Florida Law defines criminal trespass as willingly entering or remaining on a property without the express or implied consent of the owner. Depending on the circumstances, trespass in Florida can subject you to penalties including jail time, probation, and a permanent criminal record.
Trespassing on private property in Florida can occur in any number of circumstances. Private property refers to any of the following:
- Residential--You must be expressly invited by the owner.
- Commercial public and private property--Access is limited to certain people. This includes schools, office buildings, industrial parks.
- Commercial private property--Implied access is given. This would include shopping centers, department stores, amusement parks, golf courses, restaurants, and movie theaters, among others.
Some people like firefighters, meter readers, and police officers who enter private property while in the course and scope of their duties and authority are immune from trespassing charges in most cases.
Trespassing offenses typically include people who have been asked to leave a commercial establishment, nightclub or bar, or retail store but who attempt to reenter or refuse to leave. These situations are generally charged as misdemeanors but can be felonies in certain situations.
Trespassing as Misdemeanor in Florida
Florida considers trespass as a second degree misdemeanor if you unlawfully enter or remain in a structure or conveyance like a car or train. Punishment for a second degree misdemeanor includes a possible jail term up to 60 days, 6 months' probation, and a $500 fine.
If someone is present during the trespass, the offense is upgraded to a first degree misdemeanor. It is also a first degree misdemeanor if you are on property, other than a structure or conveyance, where a sign or notice has been posted or otherwise communicated to the offender not to trespass.A first degree misdemeanor conviction means up to 1 year in jail, a year of probation and a $1,000 fine.
If you are on school grounds without permission or without legitimate reasons, it is a misdemeanor of the second degree unless you have been advised to leave and you do not. In that case, the trespass is a first degree misdemeanor.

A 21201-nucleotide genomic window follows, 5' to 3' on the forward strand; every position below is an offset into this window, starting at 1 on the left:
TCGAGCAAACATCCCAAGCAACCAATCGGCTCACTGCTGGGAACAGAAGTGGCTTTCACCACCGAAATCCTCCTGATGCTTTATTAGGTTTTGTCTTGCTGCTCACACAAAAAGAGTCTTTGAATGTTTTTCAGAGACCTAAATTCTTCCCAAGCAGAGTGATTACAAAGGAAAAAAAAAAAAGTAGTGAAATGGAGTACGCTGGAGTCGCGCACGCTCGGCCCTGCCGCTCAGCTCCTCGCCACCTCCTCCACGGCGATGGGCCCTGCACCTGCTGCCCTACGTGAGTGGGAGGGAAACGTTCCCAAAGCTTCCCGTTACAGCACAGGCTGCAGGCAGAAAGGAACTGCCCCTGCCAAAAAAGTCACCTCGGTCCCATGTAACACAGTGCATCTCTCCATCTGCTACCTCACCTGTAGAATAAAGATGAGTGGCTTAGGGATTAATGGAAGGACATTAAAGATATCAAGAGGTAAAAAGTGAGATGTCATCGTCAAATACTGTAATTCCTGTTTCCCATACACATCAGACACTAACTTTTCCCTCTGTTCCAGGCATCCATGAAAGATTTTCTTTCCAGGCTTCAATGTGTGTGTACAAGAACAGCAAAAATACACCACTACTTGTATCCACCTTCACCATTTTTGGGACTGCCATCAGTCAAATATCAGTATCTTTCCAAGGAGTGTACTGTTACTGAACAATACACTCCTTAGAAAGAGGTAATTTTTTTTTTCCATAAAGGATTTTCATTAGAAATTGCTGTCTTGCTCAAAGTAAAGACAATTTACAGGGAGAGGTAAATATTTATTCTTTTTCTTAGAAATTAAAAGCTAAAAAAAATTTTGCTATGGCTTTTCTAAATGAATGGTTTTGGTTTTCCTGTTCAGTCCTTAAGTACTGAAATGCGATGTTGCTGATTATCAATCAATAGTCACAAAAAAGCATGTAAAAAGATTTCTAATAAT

Trespassing as Felony in Florida
Trespassing can be enhanced to a third degree felony if you carry a firearm or other dangerous weapon. If you are convicted of a third degree felony you may face up to 5 years in prison, 5 years’ probation and a $5,000 fine.
Where the trespass occurs will also determine the penalty. If the trespass occurs on a construction site larger than one acre and there is a posted warning that designates the area as a construction site and informs anyone that trespassing is a felony, then the offense is a third degree felony.
The same is true of an agricultural site for testing or research purposes, also expressly designated with a posted warning; a domestic violence center; or if you try to take an animal or to kill one without authority.
These particular laws are directed towards animal rights activists, unlicensed or unauthorized hunters, or estranged spouses who are looking for their spouses who are seeking shelter from alleged domestic abuse.
There are numerous defenses to a trespassing charge. For example, consent can be implied if the landowner has allowed people to enter the property for whatever reason in the past.
Justification or necessity is also a defense such as steering a vehicle to avoid striking and killing someone and ending up on private property, or where someone enters property to rescue a person.
The lack of a posted warning that advises you that you are on certain prohibited property and the penalty for being there may also be a defense.
Retain Services of The Wiseman Law Firm
If you face trespassing charges, you need to immediately retain legal counsel to protect your rights and to ensure that you have the legal protection and representation you need to fight these charges.
The Wiseman Law Firm has skilled criminal defense lawyers who have successfully defended clients in cases like yours by either getting the charges reduced to an infraction, downgraded from a felony to a misdemeanor, imposition of a fine only, or outright dismissed.